After Garfield County cuts funding, Rifle Animal Shelter looks to stretch funding
Rifle Animal Shelter Executive Director Heather Grant was asked her thoughts on the cut.
“It was hard to take, because animal welfare is our mission,” she said. “I understand the predicament Garfield County and the sheriff’s department are under. I mean, there’s not enough funding. But I think to completely eliminate the program, it wouldn’t have been the choice I would’ve made… It’s a big risk for our community.”
Garfield County Commissioners on Dec. 7 officially finalized the complete cut of the county’s animal control program. The program had served county residents for 17 years. This means there will be no county agents to track and capture loose pets, livestock and wildlife.
As of Sunday, the county no longer has anyone available to respond to the nearly 2,000 calls per year they regularly answer, according to the Garfield County Sheriff’s Office.
Instead, that responsibility will fall on municipalities, their law enforcers and their animal shelters — that is, if they have one.
“We think that we will see an increase in animal calls and an increase for requests for our services,” said Rifle Police Chief Tommy Klein. “People will be bringing animals to us, since that service is no longer available in the county.”
Garfield County Sheriff Lou Vallario was faced with the tough decision when commissioners told him he needed to cut upwards of $1.04 million from the sheriff’s office 2021 budget.
“He has to make cuts, there’s no doubt about it,” Klein said. “It’s a hard decision. I’m glad I don’t have to make that decision, but I know that it’s a much used, needed service.”
Unlike corrections, investigative and patrol services,, state statute does not require a county sheriff to offer animal control services. That’s why the service — which makes up about $500,000 of the sheriff’s $20 million budget – was eliminated, Vallario said. Now, the sheriff’s department and county will not be responding to certain calls for animal assistance.
“We handle a lot of wildlife calls, and those are going to have to be kicked to parks and wildlife,” Vallario said.
Vallario also acknowledged that eliminating the program, which provided vaccine clinics and vouchers for reduced neutering and spaying costs, could add to the county’s stray animal numbers.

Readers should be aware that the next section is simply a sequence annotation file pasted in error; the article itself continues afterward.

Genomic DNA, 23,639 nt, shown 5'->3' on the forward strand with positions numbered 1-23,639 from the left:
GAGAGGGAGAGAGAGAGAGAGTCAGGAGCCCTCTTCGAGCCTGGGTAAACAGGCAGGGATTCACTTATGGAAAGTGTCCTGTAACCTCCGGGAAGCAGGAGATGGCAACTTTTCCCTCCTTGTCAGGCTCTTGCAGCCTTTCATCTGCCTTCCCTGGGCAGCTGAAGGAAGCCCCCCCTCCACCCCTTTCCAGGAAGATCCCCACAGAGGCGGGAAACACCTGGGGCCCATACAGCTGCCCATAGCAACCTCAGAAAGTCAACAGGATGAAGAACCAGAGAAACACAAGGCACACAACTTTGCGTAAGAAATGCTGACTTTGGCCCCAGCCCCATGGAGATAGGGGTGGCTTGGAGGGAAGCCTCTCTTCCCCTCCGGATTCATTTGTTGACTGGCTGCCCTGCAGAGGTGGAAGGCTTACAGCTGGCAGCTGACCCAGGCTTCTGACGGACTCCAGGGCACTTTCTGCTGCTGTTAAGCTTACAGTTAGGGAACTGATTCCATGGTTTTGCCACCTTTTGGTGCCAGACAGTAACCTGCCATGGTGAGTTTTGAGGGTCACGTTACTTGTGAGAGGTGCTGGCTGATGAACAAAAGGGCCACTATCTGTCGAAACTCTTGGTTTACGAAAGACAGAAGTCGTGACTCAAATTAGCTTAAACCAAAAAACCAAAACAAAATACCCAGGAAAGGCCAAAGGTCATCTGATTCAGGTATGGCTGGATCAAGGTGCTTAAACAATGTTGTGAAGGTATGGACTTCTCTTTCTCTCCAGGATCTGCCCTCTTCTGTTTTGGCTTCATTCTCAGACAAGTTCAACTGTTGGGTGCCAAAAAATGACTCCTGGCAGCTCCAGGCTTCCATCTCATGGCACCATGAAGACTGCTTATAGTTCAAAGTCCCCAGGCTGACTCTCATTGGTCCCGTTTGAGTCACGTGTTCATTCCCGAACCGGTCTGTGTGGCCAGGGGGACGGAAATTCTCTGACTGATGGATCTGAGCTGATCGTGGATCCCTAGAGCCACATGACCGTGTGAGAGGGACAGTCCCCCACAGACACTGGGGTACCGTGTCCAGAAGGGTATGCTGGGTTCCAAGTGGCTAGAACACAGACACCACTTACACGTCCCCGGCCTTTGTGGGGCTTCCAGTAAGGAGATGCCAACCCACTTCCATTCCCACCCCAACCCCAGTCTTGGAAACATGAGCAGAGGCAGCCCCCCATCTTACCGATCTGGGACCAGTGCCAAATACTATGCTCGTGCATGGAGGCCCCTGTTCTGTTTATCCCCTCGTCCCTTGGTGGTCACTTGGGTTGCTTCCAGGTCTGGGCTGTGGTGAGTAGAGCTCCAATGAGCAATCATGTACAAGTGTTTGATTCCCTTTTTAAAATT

“Hopefully, people won’t not get their animals spayed and neutered because they can’t get the money for the sheriff’s office or Garfield County,” he said. “So, we’re concerned about that.”
The sheriff’s office will:
• Handle calls involving dog bites
• Handle cases of “animal cruelty” etc.
• Work with other agencies in “emergency situations” to protect the health and safety of the public where an immediate threat or danger exists, such as large animals on the Interstate etc.
The sheriff’s office will not:
• Handle lost/found pets
• Trap stray animals, feral cats, etc.
• Provide assistance to spay, neuter, or fund required vaccinations etc.
• Transport animals to either the Rifle Animal Shelter, CARE or any other Animal Shelter.
• Collect or corral wandering livestock.
In addition, the release states, all wildlife calls should go directly to CPW through the Colorado State Patrol Dispatch.
“Livestock related calls wandering cows, goats, horses, etc., should be referred to the brand inspector,” the release states. “If an individual picks up an animal or rescues a stray, they should be prepared to take that animal to an animal shelter.”
The Rifle Animal Shelter and Colorado Animal Rescue shelter in Glenwood Springs still have contracts with the county, said Grant. For this year, the Rifle shelter received a $50,000 grant from the county to help support the organization.
However, Grant said that they’re stretching that money out as best as possible. The shelter, which fostered 1,972 animals last year, will likely see more residents bring in stray animals.
“There’s no agents picking up animals, getting them to owners,” she said. “We’ll be taking those animals and municipalities, they will have to pay for those animals.”
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